The Draft Budget which the Stormont Coalition parties have published for consultation will remove between £4-5bn from public
expenditure in Northern Ireland over the four year period commencing 1 April 2011. If enacted, this budget will prove disastrous
for the majority of people in Northern Ireland.
It is difficult to respond in detail to its provisions because – typical of the way that Stormont works - the details
will be laid out at some point in the future by each department. The Workers’ Party will publish a detailed response
to this Budget when it is in a position to do so. However, even at this stage we can say that it will not work and it will
increase the social and economic hardship of the working class in Northern Ireland.
Under the terms of the Stormont Budget and that of the Con-Dems, at the very least there will be massive cuts in education,
Belfast Harbour will be sold off, hospitals will close and welfare provision will become more draconian. As noted in the Irish
News (16th December), the Budget is predicated on Stormont earning £540 million from the sale of public assets and this figure
relies on a wildly optimistic expectation of future property prices. When this sell-off doesn’t work, the Sinn Fein/DUP
Stormont Coalition will doubtlessly introduce even greater austerity cutbacks and levies.
But even as it stands, for thousands of workers this Budget will mean disaster. The pay freeze for the 12,000 civil servants
under Stormont control and who earn over £21,000 is a clear attack on working class civil servants and their families and
localities. In the UK as a whole 4,000 public sector managers get paid £117,000 a year or more. A pay freeze for this group
of people might mean a few belt-tightening exercises but will hardly prove disastrous. For those workers earning in and around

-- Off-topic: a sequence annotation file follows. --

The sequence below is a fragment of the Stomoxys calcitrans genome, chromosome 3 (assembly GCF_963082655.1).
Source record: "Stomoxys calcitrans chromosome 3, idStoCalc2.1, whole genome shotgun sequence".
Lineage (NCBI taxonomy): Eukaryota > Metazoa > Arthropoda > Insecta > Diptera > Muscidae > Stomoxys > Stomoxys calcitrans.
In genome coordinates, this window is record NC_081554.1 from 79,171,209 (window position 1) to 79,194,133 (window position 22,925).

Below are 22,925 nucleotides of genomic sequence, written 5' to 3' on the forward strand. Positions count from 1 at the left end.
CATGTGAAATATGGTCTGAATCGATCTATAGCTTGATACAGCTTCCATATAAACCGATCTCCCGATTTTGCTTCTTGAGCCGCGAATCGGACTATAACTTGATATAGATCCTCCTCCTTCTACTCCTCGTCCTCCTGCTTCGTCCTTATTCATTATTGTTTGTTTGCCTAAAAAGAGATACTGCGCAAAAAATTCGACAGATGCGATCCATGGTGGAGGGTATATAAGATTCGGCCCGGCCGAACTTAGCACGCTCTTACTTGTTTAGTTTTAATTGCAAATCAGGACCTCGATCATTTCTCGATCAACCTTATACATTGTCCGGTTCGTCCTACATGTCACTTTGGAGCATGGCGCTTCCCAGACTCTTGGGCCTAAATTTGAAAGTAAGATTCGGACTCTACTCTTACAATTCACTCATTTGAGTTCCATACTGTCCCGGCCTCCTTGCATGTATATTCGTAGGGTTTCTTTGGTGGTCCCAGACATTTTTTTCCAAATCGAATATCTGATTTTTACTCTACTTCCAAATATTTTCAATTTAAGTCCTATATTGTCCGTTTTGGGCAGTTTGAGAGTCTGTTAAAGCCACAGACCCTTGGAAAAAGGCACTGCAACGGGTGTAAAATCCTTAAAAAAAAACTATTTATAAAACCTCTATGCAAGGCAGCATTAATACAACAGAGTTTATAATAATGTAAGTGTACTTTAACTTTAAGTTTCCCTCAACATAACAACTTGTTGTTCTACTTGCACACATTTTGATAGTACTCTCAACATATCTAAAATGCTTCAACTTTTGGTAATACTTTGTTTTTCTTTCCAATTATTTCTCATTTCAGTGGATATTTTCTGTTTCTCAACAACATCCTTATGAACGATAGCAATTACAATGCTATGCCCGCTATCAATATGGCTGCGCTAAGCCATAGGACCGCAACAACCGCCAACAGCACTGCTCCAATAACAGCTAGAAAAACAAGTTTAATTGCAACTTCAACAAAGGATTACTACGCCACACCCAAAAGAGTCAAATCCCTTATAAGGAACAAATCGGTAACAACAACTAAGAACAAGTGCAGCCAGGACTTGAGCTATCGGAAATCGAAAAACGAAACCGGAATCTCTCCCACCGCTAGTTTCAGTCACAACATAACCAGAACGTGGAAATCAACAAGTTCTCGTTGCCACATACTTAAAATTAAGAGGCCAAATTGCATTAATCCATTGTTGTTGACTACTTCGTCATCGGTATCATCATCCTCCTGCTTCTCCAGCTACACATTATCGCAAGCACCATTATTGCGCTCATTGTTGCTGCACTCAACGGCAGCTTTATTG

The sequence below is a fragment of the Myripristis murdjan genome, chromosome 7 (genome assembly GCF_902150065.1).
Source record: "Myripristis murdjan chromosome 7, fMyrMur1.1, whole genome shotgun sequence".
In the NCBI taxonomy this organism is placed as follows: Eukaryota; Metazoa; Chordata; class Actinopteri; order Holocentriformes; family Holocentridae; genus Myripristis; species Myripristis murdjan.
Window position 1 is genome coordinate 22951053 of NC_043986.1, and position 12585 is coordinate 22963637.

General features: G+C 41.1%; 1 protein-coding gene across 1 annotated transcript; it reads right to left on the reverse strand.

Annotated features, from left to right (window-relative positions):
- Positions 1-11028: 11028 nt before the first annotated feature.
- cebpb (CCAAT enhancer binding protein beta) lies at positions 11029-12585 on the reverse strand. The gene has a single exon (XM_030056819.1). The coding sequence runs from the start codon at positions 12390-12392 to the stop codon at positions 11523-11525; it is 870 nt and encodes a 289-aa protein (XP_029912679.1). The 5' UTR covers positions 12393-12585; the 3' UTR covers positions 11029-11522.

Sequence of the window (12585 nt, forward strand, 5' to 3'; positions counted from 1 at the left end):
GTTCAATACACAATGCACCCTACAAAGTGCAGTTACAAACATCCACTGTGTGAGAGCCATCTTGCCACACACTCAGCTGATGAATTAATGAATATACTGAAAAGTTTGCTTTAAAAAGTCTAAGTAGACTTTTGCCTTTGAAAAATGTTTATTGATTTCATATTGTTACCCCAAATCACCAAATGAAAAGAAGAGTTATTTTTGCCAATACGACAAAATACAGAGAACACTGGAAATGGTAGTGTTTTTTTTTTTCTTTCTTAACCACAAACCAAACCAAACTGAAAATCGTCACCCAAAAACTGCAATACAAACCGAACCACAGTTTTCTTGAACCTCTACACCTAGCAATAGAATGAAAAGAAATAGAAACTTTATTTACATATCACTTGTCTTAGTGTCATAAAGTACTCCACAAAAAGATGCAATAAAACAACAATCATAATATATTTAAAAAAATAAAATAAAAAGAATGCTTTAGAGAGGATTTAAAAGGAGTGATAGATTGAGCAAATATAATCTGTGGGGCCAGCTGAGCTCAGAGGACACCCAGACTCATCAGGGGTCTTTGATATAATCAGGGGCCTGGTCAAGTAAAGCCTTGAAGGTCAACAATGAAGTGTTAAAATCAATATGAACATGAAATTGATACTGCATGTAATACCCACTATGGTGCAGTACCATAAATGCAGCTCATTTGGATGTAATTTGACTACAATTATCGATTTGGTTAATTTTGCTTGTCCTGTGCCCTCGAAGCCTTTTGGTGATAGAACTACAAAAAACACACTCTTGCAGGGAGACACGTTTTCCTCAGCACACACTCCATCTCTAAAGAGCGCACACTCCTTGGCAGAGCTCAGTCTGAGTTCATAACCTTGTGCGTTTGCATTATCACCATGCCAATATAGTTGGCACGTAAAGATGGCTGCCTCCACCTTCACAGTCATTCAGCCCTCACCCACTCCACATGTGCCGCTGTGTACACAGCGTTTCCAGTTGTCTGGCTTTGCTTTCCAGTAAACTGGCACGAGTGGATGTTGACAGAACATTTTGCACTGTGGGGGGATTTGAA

£21,000 a pay freeze will mean that they and their families will go without basic goods and services. More generally, the
29% of our people who earn less than £300 per week will be disastrously affected by cutbacks in public sector provision, while
for the 25% earning £800 and above cutbacks will hardly affect them at all. Moreover, as unemployment in the public sector
and related sectors increases, the number of unemployed workers will increase by the thousands. This is the class reality
of the society in which these thatcherite policies will be put in place.
Sinn Fein must take special blame for agreeing on this budget. For all its talk of the necessity of spending our way out
of recession, in this Draft Budget Sinn Fein has totally accepted the neo-liberal Con-Dem agenda. The Budget they signed up
to affirms that "the challenge for the Northern Ireland Executive [...] is to both rebuild the economy in the aftermath of
the recession and to rebalance it towards the private sector in the context of the constrained public expenditure position"
(2.30) and Chapter 3 of the document sets out the background to the UK deficit in terms that entirely reflect the Con-Dem
austerity agenda, with its talk of "reducing welfare costs and wasteful public spending" (3.6) . Following the public consultation
"a draft Economic Strategy will be developed and this will also reflect the outcome of the UK Coalition Government Paper on
rebalancing the Northern Ireland economy" (2.33). The Workers’ Party, along with the Trades Unions and progressive economists
believe that "rebalancing" the economy means a further move away from public provision and the public good, a further growth
in inequality as the rich pocket more, and a further attack on the working class. All this depends on the people of Northern
Ireland accepting the austerity agenda. Recent protests and actions have shown that many thousands of people will not tolerate